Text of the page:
Cape Town – Kawasaki’s take on the current trend for lightweight adventure bikes is, on the face of it, a bit off-beat. Literally.
It’s neither a slogging single nor a torquey V-twin - it’s a high-revving 296cc parallel twin with electronic fuel-injection, dual overhead camshafts and four valves per cylinder, borrowed from the hotshot 300 Ninja sports-bike and tuned in this application for 29kW at a screaming 11 500 revs.
Even peak torque only chimes in at five figures, so you’d be forgiven for thinking that this bike would be useless on gravel. And you’d be wrong.
Yes, it stalls easily, but no more so than the sportster it’s derived from. Yes, cruising on the tar at the legal limit with a buzzy 9500rpm on the rev-counter feels totally different from how we perceive the genre. But plonking along a bumpy gravel road at a conservative 40km/h the little twin is doing no more than 3200rpm, with enough torque to unload the front end for an obstacle available just a downshift and a handful of throttle away.
And if you have to slip the clutch and balance the bike on the levers for a nasty pebble-climb, it’s worth remembering that we all had to do that, back in the days of small capacity two-stroke dirt-bikes - and this Kawasaki’s clutch, built to stand up to multiple hard launches in the Stoplight Grand Prix, seems well up to the job.
Just as the BMW G310 GS is bigger all round than its street-orientated 310 R sibling, the Versys-X 300 is a much more substantial machine than its petite progenitor, with a tall, narrow full fairing and screen, angular and fragmented in the current fashion but effective nevertheless.
Panel fit and finish are superb, although some the fasteners on the test bike were beginning to show signs of weathering after only a couple of thousand kilometres. Note that the (very practical) crash bars on the test bike were aftermarket fittings, as was the (plastic) base for the aftermarket top box that we unhooked and left at home for the duration of the test.
Once you get used to the high-revving engine, the Versys-X makes a superb commuter. It’s tall and the seating position is upright but, weighing in at only 184kg ready to go, it’s quick-steering and unexpectedly agile, cutting through the gridlock like a motard.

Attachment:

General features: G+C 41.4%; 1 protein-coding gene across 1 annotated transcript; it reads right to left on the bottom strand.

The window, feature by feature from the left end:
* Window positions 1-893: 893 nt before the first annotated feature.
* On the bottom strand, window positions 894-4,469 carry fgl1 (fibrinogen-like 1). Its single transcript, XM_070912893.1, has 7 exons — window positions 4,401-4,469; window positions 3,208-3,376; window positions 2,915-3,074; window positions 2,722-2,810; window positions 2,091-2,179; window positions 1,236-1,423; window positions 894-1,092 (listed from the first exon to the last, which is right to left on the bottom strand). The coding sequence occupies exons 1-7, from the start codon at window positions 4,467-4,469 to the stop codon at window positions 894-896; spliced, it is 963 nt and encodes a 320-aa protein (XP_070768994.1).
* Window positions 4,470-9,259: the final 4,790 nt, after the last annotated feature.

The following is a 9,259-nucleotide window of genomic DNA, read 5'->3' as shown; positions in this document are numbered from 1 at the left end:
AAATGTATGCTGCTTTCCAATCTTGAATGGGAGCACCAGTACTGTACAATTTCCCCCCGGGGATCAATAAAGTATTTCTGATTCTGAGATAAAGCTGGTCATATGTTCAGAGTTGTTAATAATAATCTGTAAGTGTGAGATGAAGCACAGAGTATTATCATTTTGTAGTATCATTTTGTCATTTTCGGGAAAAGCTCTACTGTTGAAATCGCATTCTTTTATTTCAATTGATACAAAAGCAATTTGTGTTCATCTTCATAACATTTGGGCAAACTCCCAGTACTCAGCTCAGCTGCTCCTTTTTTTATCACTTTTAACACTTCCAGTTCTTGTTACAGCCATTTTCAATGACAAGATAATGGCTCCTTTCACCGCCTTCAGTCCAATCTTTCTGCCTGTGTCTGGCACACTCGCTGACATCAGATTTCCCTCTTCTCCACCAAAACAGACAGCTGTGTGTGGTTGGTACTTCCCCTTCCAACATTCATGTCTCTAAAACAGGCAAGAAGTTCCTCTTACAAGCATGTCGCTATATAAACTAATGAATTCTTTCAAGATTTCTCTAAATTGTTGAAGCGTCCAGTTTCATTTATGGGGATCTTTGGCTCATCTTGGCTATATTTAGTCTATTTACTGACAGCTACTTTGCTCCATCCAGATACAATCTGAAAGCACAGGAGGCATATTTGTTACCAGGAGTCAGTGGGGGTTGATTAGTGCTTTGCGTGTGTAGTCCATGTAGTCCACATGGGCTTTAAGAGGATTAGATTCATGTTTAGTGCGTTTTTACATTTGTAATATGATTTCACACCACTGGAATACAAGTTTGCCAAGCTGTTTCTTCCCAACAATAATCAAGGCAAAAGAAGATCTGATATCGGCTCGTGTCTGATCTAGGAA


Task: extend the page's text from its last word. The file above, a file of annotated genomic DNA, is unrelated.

Freeway cruising, however, reveals the downside of that buzzy motor - a persistent high-frequency vibration that’s felt mostly through the grips and, weirdly, through the indicator switch. When you indicate to change lanes at 120km/h, it feels like an electric shock, and it will startle you every time.
The saddle feels hard and unyielding when first you throw a leg over it, but spreads the pressure evenly so that longer rides are more comfortable than you’d expect. The supple suspension meant that even our bumpy test section didn’t throw the Versys-X off its stride, although it did show a tendency to mild head-shaking on fast downhill corners, which kept our average through the ride and handling section down to 118km/h - still not bad for a lightweight dual-purpose machine.
It was better behaved on the Six-Kay Straight, screaming up to an indicated 153km/h, right on the power peak at 11 300rpm, demonstrating again Japan Inc’s expertise at getting the gearing of its motorcycles spot on, less than halfway down the run, with no more than a slightly floaty feeling on the front end to let you know that you were a little outside this bike’s comfort zone.
GPS tracking later revealed its true top speed as 145km/h, for a speedometer error of 5.5 percent, while fuel-consumption over a week of commuting and one longer ride for performance testing averaged out a very creditable 3.85 litres per 100km.
It’s easy to describe the R74 995 Versys-X 300 as a bike that succeeds in spite of itself, but there’s more to it than that. Kawasaki has built dual-purpose machines with high-revving parallel twin engines before, and they proved just as durable as competitors’ thumpers, while returning impressive fuel-consumption figures, as does this one.
Versys, says the maker, is an acronym for Versatile System; look past your preconceptions and this one will show you just how versatile it is.